James and the Giant Peach

by

Roald Dahl

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The Peach Symbol Analysis

The Peach Symbol Icon

The titular giant peach symbolizes how the natural world helps children grow and come of age. Before the magical peach begins to grow, James is miserable. His aunts are exceedingly cruel to him and don’t allow him to explore nature or make friends—two things the novel suggests are critical to a child’s development—so James leads a lonely, boring existence.

So when James finds that the peach has grown as big as a house—and is filled with friendly bugs—it becomes the living embodiment of James’s desire to exist in nature and to make friends. The peach also offers James a world far away from the oppressive Aunt Sponge and Aunt Spiker; when the heavy peach loosens from the tree and rolls down the hill, it fatally flattens the evil aunts, consequently giving James the freedom and agency to play, experiment, and learn on his own.

The peach is also where James begins to sharpen his critical thinking skills and creative problem-solving abilities, which are also critical to the coming-of-age process. Living inside a giant peach presents a set of unique challenges—for instance, when the peach plunges into the ocean, sharks attempt to eat the fruit’s soft flesh, thereby threatening its passengers’ safety. As James comes up with increasingly outlandish ways to save the peach from destruction, he gains confidence and skills that propel him toward adulthood. By the time James lands in New York City, he has symbolically come of age. He signals his maturity by writing down the story of his journey across the Atlantic—his hope is that his story about the peach will consequently help other children as they come of age, too.

The Peach Quotes in James and the Giant Peach

The James and the Giant Peach quotes below all refer to the symbol of The Peach. For each quote, you can also see the other characters and themes related to it (each theme is indicated by its own dot and icon, like this one:
Children vs. Adults Theme Icon
). Note: all page numbers and citation info for the quotes below refer to the Puffin edition of James and the Giant Peach published in 2013.
Chapter 7 Quotes

“It’s ripe!” she cried. “It’s just perfect! Now see here, Spiker. Why don’t we go and get us a shovel right away and dig out a great big hunk of it for you and me to eat?”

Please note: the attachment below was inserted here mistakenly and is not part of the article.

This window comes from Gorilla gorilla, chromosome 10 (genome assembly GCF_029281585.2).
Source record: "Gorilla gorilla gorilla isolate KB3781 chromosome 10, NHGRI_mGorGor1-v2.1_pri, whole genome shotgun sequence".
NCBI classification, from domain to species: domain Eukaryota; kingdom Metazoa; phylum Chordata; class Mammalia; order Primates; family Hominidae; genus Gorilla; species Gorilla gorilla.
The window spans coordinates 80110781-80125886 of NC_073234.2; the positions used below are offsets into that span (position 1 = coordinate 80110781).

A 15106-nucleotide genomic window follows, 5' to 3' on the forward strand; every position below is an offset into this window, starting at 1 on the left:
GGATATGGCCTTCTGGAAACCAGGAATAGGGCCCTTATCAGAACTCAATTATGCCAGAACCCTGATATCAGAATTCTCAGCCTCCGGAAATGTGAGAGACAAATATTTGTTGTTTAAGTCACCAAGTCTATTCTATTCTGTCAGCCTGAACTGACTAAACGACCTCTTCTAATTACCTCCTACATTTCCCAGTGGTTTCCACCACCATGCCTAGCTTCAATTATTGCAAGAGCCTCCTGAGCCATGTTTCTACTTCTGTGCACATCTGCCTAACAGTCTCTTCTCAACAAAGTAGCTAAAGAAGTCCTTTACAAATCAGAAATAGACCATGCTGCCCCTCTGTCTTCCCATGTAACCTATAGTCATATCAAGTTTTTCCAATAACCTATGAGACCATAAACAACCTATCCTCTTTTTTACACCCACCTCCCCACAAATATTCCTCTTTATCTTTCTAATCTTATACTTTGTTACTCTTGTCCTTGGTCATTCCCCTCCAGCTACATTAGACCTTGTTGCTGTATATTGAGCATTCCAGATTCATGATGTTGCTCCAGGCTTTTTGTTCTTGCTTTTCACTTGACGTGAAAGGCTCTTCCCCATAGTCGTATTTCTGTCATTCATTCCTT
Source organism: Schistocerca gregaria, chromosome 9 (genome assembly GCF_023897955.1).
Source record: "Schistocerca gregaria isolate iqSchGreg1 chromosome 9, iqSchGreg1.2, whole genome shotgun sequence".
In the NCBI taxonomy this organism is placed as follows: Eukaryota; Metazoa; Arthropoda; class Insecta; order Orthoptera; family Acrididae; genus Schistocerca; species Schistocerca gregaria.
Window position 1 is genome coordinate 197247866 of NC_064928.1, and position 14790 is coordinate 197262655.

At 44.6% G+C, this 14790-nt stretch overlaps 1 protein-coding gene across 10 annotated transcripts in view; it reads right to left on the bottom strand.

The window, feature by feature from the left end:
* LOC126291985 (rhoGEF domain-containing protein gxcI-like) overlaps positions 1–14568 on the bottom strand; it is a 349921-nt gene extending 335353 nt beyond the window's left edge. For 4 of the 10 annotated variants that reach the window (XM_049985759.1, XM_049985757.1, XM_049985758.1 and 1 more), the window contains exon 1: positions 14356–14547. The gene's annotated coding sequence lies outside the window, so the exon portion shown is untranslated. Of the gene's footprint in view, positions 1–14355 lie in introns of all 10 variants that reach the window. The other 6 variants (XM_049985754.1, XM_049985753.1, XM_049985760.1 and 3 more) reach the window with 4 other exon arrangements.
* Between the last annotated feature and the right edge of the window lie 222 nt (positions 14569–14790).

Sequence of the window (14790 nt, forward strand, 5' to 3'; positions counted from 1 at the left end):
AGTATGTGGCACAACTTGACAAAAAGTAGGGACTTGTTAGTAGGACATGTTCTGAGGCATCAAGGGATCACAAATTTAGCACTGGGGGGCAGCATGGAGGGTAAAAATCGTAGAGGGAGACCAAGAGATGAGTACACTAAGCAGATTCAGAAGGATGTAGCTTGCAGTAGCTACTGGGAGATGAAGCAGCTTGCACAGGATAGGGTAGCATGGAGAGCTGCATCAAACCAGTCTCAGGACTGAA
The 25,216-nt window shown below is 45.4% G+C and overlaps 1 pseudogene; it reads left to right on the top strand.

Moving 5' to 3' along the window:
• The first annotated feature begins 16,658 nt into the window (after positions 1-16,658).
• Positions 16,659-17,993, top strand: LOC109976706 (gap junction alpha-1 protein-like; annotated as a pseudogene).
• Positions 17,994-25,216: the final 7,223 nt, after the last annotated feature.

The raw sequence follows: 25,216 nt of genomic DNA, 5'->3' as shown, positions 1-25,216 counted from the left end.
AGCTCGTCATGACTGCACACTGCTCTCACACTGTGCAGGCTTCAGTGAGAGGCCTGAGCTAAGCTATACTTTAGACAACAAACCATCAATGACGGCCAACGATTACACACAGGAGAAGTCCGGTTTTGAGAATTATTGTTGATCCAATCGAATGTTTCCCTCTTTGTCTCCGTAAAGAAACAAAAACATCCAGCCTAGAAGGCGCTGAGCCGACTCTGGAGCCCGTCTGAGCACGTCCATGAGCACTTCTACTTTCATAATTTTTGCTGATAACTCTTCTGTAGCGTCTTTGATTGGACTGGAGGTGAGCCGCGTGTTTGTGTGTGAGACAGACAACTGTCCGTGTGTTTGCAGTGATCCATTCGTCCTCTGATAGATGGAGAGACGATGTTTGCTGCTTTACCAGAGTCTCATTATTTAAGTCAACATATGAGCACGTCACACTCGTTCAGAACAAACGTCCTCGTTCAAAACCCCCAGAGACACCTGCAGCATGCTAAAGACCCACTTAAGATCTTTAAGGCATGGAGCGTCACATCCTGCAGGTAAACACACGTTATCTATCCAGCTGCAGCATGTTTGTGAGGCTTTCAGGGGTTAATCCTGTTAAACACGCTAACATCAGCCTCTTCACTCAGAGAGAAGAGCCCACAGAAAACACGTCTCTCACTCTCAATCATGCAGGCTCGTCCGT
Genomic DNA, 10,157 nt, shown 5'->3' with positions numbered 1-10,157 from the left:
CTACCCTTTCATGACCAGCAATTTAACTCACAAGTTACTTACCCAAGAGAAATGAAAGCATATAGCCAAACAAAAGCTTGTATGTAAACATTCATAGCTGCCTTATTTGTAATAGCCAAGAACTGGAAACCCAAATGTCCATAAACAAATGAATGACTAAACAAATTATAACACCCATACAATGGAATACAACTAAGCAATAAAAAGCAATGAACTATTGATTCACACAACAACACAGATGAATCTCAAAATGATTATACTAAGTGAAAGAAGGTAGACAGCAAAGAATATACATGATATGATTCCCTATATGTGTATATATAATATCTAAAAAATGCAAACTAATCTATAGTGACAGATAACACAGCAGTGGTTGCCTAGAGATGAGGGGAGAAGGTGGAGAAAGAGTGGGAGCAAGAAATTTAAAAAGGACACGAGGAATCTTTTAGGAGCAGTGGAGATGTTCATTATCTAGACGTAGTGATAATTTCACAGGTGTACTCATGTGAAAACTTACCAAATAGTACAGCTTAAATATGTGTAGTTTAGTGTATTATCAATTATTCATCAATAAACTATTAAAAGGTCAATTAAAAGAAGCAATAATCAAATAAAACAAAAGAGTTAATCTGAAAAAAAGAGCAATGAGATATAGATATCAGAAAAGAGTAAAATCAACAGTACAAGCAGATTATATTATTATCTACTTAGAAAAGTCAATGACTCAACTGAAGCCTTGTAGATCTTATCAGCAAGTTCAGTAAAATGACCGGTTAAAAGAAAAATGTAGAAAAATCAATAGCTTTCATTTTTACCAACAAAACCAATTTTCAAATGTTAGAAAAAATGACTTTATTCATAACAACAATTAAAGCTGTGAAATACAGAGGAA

“No,” Aunt Spiker said. “Not yet.”

“Whyever not?”

“Because I say so.”

“But I can’t wait to eat some!” Aunt Sponge cried out. She was watering at the mouth now and thin trickle of spit was running down one side of her chin.

“My dear Sponge,” Aunt Spiker said slowly, winking at her sister and smiling a sly, thin-lipped smile. “There’s a pile of money to be made out of this if only we can handle it right. You wait and see.”

Related Characters: Aunt Sponge (speaker), Aunt Spiker (speaker), James Henry Trotter
Related Symbols: The Peach
Page Number: 23-24
Explanation and Analysis:
Chapter 15 Quotes

They panicked. They both got in each other’s way. They began pushing and jostling, and each of them was thinking only about saving herself. Aunt Sponge, the fat one, tripped over a box that she’d brought along to keep the money in, and fell flat on her face. Aunt Spiker immediately tripped over Aunt Sponge and came down on top of her. They both lay on the ground, fighting and clawing and yelling and struggling frantically to get up again, but before they could do this, the mighty peach was upon them.

Related Characters: Aunt Sponge, Aunt Spiker
Related Symbols: The Peach
Page Number: 48-49
Explanation and Analysis:
Chapter 18 Quotes

“None of us three girls can swim a single stroke.”

“But you won’t have to swim,” said James calmly. “We are floating beautifully. And sooner or later a ship is bound to come along and pick us up.”

They all stared at him in amazement.

“Are you quite sure that we are not sinking?” the Ladybug asked.

“Of course I’m sure,” answered James.

Related Characters: Miss Spider (speaker), James Henry Trotter (speaker), The Ladybug (speaker), The Old-Green-Grasshopper, The Centipede, The Earthworm
Related Symbols: The Peach
Page Number: 58
Explanation and Analysis:

“You must be crazy! You can’t eat the ship! It’s the only thing that is keeping us up!”

“We shall starve to death if we don’t!” said the Centipede.

“And we shall drown if we do!” cried the Earthworm.

[...]

“You can eat all you want,” James answered. It would take us weeks and weeks to make any sort of a dent in this enormous peach. Surely you can see that?”

“Good heavens, he’s right again!” cried the Old-Green-Grasshopper, clapping his hands.

Related Characters: The Earthworm (speaker), James Henry Trotter (speaker), The Centipede (speaker), The Old-Green-Grasshopper (speaker), Miss Spider, The Ladybug
Related Symbols: The Peach
Page Number: 61
Explanation and Analysis:

“For dinner on my birthday I shall tell you what I choose: